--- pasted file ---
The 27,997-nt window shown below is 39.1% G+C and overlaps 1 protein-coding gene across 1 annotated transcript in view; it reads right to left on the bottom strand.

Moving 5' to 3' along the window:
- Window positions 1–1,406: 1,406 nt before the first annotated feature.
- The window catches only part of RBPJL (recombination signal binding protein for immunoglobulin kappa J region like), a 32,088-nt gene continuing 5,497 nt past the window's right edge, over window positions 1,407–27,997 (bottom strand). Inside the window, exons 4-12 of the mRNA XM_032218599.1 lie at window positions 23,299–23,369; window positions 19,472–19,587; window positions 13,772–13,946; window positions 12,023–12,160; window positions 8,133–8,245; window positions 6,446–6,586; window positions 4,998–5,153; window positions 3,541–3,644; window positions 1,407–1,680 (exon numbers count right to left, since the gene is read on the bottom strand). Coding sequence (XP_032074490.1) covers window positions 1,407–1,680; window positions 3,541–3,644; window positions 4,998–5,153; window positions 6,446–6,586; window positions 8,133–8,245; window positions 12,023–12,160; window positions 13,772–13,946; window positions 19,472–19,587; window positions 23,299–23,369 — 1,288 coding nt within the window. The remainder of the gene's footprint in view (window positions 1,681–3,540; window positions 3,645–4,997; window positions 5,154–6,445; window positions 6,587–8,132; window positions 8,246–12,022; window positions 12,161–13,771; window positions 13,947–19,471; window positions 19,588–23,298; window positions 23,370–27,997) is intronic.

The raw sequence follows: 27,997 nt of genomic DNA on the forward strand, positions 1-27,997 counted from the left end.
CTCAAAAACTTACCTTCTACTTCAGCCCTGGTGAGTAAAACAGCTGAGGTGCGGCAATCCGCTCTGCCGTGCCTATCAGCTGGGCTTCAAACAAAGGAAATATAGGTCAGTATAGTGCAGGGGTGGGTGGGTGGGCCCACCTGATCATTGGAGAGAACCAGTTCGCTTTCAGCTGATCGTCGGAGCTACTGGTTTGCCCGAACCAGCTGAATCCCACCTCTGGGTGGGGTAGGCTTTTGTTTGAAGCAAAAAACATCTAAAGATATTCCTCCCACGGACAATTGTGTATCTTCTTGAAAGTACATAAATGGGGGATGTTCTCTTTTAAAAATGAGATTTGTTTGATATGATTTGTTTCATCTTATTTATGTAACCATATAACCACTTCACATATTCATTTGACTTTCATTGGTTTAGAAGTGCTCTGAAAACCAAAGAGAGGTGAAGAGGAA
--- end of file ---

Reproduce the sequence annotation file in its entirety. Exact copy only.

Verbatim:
The 27,997-nt window shown below is 39.1% G+C and overlaps 1 protein-coding gene across 1 annotated transcript in view; it reads right to left on the bottom strand.

Moving 5' to 3' along the window:
- Window positions 1–1,406: 1,406 nt before the first annotated feature.
- The window catches only part of RBPJL (recombination signal binding protein for immunoglobulin kappa J region like), a 32,088-nt gene continuing 5,497 nt past the window's right edge, over window positions 1,407–27,997 (bottom strand). Inside the window, exons 4-12 of the mRNA XM_032218599.1 lie at window positions 23,299–23,369; window positions 19,472–19,587; window positions 13,772–13,946; window positions 12,023–12,160; window positions 8,133–8,245; window positions 6,446–6,586; window positions 4,998–5,153; window positions 3,541–3,644; window positions 1,407–1,680 (exon numbers count right to left, since the gene is read on the bottom strand). Coding sequence (XP_032074490.1) covers window positions 1,407–1,680; window positions 3,541–3,644; window positions 4,998–5,153; window positions 6,446–6,586; window positions 8,133–8,245; window positions 12,023–12,160; window positions 13,772–13,946; window positions 19,472–19,587; window positions 23,299–23,369 — 1,288 coding nt within the window. The remainder of the gene's footprint in view (window positions 1,681–3,540; window positions 3,645–4,997; window positions 5,154–6,445; window positions 6,587–8,132; window positions 8,246–12,022; window positions 12,161–13,771; window positions 13,947–19,471; window positions 19,588–23,298; window positions 23,370–27,997) is intronic.

The raw sequence follows: 27,997 nt of genomic DNA on the forward strand, positions 1-27,997 counted from the left end.
CTCAAAAACTTACCTTCTACTTCAGCCCTGGTGAGTAAAACAGCTGAGGTGCGGCAATCCGCTCTGCCGTGCCTATCAGCTGGGCTTCAAACAAAGGAAATATAGGTCAGTATAGTGCAGGGGTGGGTGGGTGGGCCCACCTGATCATTGGAGAGAACCAGTTCGCTTTCAGCTGATCGTCGGAGCTACTGGTTTGCCCGAACCAGCTGAATCCCACCTCTGGGTGGGGTAGGCTTTTGTTTGAAGCAAAAAACATCTAAAGATATTCCTCCCACGGACAATTGTGTATCTTCTTGAAAGTACATAAATGGGGGATGTTCTCTTTTAAAAATGAGATTTGTTTGATATGATTTGTTTCATCTTATTTATGTAACCATATAACCACTTCACATATTCATTTGACTTTCATTGGTTTAGAAGTGCTCTGAAAACCAAAGAGAGGTGAAGAGGAA